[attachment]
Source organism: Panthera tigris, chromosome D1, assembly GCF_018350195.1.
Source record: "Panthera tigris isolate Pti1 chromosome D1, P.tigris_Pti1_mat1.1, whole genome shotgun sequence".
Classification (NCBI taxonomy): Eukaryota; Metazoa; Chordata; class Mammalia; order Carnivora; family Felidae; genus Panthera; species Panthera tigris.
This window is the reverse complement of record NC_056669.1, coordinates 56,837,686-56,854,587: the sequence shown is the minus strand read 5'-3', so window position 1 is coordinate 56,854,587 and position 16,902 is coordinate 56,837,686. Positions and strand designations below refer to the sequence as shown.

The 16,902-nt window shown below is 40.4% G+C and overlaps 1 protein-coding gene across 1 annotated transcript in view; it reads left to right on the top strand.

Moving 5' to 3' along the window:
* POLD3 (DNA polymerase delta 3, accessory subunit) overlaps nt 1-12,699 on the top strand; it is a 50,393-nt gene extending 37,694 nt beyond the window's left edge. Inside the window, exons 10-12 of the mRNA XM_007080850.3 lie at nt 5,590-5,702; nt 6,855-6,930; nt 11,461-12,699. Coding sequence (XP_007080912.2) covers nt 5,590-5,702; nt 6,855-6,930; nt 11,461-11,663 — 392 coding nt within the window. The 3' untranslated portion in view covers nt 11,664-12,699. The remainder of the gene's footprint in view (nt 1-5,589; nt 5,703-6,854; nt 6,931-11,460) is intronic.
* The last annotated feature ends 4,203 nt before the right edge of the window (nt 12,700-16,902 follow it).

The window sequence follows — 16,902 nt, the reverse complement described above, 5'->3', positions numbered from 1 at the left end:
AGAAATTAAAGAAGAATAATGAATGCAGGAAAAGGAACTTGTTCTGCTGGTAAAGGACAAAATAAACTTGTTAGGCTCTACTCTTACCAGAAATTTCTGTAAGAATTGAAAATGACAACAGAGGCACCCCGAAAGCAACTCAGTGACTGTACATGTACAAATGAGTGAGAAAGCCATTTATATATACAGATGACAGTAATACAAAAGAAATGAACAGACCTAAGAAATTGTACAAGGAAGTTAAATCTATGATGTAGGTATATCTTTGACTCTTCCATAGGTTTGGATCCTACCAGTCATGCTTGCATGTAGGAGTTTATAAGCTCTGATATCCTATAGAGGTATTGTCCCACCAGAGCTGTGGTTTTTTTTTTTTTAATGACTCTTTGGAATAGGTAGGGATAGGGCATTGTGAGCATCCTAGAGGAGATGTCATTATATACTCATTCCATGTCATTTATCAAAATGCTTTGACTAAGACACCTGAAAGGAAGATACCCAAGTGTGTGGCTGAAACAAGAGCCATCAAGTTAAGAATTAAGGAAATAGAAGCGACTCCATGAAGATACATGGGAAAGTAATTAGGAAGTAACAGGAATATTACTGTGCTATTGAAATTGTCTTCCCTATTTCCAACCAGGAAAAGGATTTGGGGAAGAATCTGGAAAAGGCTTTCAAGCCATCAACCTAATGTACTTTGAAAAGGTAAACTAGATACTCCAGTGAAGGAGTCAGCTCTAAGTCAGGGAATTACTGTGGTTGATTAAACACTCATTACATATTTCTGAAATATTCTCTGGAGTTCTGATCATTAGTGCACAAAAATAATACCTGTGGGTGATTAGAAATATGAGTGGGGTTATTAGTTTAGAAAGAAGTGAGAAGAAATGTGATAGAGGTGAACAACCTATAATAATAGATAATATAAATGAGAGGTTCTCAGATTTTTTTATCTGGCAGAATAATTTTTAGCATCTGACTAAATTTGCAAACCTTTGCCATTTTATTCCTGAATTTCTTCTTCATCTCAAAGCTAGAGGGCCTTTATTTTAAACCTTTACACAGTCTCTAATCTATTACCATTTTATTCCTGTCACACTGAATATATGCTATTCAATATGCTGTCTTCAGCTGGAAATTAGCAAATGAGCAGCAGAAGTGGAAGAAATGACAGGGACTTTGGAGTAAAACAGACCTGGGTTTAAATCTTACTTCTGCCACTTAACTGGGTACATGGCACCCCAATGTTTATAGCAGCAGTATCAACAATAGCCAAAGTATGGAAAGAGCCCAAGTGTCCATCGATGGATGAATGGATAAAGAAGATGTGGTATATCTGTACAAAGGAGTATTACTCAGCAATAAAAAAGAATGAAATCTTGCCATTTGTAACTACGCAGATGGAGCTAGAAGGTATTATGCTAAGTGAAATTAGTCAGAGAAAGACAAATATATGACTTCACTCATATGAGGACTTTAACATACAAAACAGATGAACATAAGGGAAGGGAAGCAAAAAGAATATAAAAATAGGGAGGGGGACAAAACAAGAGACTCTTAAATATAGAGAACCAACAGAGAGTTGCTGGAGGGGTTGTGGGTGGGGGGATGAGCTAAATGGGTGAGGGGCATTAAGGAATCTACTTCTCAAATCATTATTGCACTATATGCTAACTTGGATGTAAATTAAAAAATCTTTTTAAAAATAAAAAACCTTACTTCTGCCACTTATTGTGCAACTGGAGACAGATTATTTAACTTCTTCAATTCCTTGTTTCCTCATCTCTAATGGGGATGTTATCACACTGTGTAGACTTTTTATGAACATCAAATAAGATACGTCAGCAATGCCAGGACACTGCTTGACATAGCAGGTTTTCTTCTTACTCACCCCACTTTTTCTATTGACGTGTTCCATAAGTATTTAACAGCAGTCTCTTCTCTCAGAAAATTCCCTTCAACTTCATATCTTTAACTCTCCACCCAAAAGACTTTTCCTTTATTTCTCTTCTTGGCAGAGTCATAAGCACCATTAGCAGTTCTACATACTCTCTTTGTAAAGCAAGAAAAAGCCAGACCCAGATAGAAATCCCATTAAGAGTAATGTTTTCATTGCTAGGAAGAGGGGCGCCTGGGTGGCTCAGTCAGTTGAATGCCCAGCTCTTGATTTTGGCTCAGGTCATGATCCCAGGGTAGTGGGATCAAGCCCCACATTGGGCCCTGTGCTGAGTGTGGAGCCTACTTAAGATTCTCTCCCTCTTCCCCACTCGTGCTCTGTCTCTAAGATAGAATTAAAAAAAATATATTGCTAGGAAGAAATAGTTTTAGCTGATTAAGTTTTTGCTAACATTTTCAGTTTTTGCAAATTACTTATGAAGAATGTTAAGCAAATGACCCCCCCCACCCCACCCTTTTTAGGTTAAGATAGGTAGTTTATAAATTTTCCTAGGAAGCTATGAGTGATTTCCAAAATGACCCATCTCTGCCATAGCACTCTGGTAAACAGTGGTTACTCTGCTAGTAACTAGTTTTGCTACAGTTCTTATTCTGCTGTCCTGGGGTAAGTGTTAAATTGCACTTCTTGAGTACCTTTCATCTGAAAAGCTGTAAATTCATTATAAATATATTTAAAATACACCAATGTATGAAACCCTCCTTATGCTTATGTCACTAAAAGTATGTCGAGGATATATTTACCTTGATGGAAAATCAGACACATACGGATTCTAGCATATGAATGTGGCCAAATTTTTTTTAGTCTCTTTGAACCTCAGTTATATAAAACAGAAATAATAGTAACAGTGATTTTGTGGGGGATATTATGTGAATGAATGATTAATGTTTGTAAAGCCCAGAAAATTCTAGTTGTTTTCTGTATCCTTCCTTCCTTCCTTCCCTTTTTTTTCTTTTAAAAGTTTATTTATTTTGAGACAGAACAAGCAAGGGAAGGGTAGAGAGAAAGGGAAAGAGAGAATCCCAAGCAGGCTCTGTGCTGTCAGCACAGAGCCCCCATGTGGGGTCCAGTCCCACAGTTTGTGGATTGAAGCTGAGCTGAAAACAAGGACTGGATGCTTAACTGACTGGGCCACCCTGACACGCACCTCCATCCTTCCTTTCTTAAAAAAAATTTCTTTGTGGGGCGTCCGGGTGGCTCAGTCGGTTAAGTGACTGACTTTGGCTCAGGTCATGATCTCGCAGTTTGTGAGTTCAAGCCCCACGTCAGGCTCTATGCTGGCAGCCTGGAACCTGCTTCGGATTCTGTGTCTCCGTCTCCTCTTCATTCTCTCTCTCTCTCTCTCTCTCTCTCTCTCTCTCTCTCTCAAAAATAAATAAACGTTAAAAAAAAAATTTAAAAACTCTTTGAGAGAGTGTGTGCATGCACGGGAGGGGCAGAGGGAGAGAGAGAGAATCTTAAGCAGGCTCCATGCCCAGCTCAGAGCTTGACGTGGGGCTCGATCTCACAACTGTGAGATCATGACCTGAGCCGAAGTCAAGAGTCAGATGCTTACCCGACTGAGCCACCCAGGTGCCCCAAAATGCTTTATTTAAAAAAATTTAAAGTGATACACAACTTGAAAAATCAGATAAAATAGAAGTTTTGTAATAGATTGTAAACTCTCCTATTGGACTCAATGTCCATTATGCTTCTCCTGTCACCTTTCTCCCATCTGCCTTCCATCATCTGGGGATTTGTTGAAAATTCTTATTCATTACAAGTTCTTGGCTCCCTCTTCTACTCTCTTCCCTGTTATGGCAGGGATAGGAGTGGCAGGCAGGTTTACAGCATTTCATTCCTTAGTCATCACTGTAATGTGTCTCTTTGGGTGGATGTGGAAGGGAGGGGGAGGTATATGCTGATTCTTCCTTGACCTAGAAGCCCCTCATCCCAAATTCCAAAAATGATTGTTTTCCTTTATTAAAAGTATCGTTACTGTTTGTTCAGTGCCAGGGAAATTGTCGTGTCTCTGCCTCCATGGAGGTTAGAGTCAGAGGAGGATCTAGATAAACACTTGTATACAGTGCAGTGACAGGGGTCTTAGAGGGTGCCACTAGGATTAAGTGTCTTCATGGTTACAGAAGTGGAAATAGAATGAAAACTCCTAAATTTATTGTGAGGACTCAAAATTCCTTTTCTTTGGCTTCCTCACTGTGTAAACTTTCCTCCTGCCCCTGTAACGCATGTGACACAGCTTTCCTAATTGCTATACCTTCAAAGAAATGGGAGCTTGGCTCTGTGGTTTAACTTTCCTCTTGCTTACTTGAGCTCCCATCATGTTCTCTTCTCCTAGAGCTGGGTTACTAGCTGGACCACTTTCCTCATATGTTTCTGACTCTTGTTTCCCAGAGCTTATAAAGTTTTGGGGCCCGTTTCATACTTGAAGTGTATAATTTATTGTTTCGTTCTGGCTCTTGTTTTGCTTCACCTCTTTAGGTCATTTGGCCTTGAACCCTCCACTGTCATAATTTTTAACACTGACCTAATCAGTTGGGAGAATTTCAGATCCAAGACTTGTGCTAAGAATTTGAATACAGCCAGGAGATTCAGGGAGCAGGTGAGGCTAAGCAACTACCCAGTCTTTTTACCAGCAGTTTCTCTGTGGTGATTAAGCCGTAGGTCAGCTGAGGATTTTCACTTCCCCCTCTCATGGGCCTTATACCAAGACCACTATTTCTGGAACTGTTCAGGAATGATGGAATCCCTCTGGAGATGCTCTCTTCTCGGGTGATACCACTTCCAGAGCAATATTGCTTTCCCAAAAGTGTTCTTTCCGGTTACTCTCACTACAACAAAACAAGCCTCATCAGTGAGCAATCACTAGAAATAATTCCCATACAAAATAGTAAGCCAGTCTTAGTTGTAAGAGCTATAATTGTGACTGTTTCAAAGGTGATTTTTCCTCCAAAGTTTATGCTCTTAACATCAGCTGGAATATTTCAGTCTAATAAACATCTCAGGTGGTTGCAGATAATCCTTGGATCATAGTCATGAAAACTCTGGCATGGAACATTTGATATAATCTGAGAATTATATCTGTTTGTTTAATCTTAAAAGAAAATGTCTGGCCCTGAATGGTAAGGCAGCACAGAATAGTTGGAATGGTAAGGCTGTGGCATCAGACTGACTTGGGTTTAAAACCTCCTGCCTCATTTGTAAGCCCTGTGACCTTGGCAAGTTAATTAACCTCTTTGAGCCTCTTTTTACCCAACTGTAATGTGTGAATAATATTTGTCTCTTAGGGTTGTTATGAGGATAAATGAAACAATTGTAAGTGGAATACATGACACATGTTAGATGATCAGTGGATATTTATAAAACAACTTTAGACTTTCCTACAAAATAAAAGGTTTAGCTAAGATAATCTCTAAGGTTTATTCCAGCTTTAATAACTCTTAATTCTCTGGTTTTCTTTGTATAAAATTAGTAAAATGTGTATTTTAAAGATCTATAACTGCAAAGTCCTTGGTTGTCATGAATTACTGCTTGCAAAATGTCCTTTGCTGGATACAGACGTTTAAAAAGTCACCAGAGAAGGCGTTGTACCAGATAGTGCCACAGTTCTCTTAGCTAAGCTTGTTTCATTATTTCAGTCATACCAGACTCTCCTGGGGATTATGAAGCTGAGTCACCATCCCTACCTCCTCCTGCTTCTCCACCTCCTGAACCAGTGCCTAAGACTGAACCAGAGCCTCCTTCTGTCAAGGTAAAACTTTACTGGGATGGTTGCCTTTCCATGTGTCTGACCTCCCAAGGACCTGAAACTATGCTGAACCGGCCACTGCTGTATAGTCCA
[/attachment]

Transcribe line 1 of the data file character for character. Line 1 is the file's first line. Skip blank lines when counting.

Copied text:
Source organism: Panthera tigris, chromosome D1, assembly GCF_018350195.1.